Wolfgang Mozart joined the order of the freemasons at the lodge "Zur Wohltдtigkeit" (Benefaction) in Vienna on December 14, 1784. Mozart and freemasonry seemed an ideal match, and in a little over a year he would achieve the status of "master mason." A small number of works among Mozart's late output was intended directly for use in Masonic lodges, and two major non-Masonic works, the opera Die Zauberflцte (The Magic Flute, K. 620) and the Requiem K. 626, share strong Masonic connections. The best known of Mozart's Masonic compositions is the Maurerische Trauermusik, K. 477 (479a) scored originally for two violins, two violas, clarinet, basset horn, two oboes, two horns, and bass. Mozart later added parts for two additional basset horns and bassoon, resulting in an instrumentation absolutely unique in Mozart's vast output…- David Lewis
Mozart was admitted as an apprentice to the Viennese Masonic lodge called “Zur Wohltätigkeit” (“Beneficence”) on 14 December 1784. He was promoted to journeyman Mason on 7 January 1785, and became a master Mason “shortly thereafter”. Mozart’s position within the Masonic movement, according to Maynard Solomon, lay with the rationalist, Enlightenment-inspired membership, as opposed to those members oriented toward mysticism and the occult...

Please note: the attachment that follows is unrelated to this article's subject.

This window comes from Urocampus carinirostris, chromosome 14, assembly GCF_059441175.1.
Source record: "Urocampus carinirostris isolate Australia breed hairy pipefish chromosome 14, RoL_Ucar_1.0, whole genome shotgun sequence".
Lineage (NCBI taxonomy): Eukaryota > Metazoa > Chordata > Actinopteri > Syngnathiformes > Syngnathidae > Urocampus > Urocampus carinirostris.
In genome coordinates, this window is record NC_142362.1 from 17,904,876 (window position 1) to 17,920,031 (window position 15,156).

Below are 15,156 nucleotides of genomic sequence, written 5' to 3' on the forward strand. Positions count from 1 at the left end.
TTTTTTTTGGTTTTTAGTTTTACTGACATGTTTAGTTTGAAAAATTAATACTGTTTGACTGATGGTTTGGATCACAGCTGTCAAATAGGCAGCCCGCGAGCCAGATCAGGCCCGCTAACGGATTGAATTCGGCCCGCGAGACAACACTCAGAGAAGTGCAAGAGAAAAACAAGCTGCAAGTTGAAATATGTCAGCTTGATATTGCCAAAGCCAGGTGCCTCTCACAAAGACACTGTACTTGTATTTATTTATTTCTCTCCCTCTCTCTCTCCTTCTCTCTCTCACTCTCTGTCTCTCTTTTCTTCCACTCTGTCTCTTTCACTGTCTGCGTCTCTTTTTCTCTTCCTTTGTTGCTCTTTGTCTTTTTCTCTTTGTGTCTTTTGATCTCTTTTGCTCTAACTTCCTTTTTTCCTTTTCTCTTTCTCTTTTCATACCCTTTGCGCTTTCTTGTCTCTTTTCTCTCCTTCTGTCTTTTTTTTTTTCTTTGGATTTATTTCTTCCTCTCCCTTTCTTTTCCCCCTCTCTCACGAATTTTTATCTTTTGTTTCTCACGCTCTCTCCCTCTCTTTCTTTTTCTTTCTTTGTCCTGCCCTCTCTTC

Jean Sibelius (8 December 1865 – 20 September 1957), was a Finnish composer and violinist of the late Romantic and early-modern periods. He is widely recognized as his country's greatest composer and, through his music, is often credited with having helped Finland to develop a national identity during its struggle for independence from Russia.
He composed his first symphony at the age of 8. His middle name means "loved of God." And Austrian Emperor Joseph II accused his music of having "too many notes." This course is a biographical and musical study of Wolfgang Amadeus Mozart (1756–1791), who composed more than 600 works of beauty and brilliance in just over 20 years.